liberalism, citizenship and democracy

by Mark Ellingsen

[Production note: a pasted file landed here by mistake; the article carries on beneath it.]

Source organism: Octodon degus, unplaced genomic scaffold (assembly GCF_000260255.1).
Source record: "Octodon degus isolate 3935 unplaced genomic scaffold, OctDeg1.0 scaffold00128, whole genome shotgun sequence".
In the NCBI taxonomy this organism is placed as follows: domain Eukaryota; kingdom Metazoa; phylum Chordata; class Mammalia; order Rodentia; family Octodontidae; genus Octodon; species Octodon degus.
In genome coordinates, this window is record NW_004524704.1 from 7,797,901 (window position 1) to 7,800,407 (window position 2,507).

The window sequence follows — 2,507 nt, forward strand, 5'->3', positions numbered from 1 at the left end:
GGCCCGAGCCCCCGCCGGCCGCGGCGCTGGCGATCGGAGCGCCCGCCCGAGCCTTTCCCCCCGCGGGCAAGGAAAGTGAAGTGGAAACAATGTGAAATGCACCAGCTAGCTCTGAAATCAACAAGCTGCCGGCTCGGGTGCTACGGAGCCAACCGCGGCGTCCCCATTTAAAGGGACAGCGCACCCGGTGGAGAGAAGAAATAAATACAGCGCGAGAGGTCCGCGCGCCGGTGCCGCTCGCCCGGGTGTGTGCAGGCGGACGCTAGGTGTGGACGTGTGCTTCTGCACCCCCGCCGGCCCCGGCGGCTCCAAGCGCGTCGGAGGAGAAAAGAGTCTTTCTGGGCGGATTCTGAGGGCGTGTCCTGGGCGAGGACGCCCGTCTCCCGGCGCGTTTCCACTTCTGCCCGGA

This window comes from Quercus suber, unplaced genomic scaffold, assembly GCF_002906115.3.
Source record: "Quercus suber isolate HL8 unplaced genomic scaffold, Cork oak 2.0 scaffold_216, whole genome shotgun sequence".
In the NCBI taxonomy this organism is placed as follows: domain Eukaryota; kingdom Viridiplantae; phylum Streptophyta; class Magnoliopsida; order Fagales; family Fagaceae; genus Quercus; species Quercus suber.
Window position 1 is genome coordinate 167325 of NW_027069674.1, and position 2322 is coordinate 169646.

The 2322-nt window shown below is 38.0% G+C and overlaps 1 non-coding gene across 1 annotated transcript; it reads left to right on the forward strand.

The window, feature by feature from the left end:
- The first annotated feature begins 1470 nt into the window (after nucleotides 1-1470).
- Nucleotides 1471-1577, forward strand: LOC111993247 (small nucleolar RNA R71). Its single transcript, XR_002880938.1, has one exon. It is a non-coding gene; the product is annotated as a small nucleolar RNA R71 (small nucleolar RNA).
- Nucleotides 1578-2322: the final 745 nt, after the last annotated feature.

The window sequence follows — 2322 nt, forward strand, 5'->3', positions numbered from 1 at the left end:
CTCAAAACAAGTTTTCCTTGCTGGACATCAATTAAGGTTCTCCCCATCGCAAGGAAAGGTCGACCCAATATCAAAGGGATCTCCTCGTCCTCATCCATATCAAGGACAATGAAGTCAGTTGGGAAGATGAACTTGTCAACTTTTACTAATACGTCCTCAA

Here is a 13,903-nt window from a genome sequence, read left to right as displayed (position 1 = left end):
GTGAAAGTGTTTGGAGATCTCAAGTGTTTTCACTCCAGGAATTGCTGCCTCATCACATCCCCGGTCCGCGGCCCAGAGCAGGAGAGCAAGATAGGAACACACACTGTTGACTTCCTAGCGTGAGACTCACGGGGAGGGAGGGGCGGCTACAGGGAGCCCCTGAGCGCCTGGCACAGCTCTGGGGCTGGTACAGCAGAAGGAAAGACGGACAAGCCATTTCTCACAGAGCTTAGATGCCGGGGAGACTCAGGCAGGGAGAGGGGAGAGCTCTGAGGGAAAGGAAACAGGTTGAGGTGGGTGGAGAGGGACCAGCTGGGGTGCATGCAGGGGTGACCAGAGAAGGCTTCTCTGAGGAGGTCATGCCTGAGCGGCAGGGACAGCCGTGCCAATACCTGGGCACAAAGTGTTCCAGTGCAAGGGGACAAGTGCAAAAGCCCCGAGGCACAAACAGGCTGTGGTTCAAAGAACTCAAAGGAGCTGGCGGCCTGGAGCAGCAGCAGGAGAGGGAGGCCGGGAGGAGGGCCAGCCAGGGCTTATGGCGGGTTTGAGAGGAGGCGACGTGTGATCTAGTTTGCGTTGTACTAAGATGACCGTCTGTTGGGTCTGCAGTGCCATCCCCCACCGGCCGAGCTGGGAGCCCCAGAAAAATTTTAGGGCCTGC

A lot has been written recently about the corruption of politicians, the crisis of democracy and the legitimacy of Parliament. This is particularly apt as this year marks 200 years since the death of Tom Paine, the radical liberal who was an inspiration to movements fighting for the vote. On the Left the analysis of this crisis has revolved around the interconnected reasons of the failure of the Labour Party to deliver job security and prosperity to its ‘natural’ constituency of working class voters on the one hand, and on the other, the class nature of the capitalist state which ensures that the policies enacted by governments will ensure the profits of the capitalist class even to the detriment of the majority of voters. Quite rightly these arguments take centre place in any discussion of the problems now confronting both voters and the mainstream parties. However, there is a complementary argument that even on its own terms the ideas associated with liberal democracy are never going to provide a sufficient long-term basis on which the majority of people were going to be motivated to be engaged with what currently passes as the political process. But in order to understand the perceived crisis of liberal democracy we need first to understand the crisis of liberalism. Continue reading “liberalism, citizenship and democracy”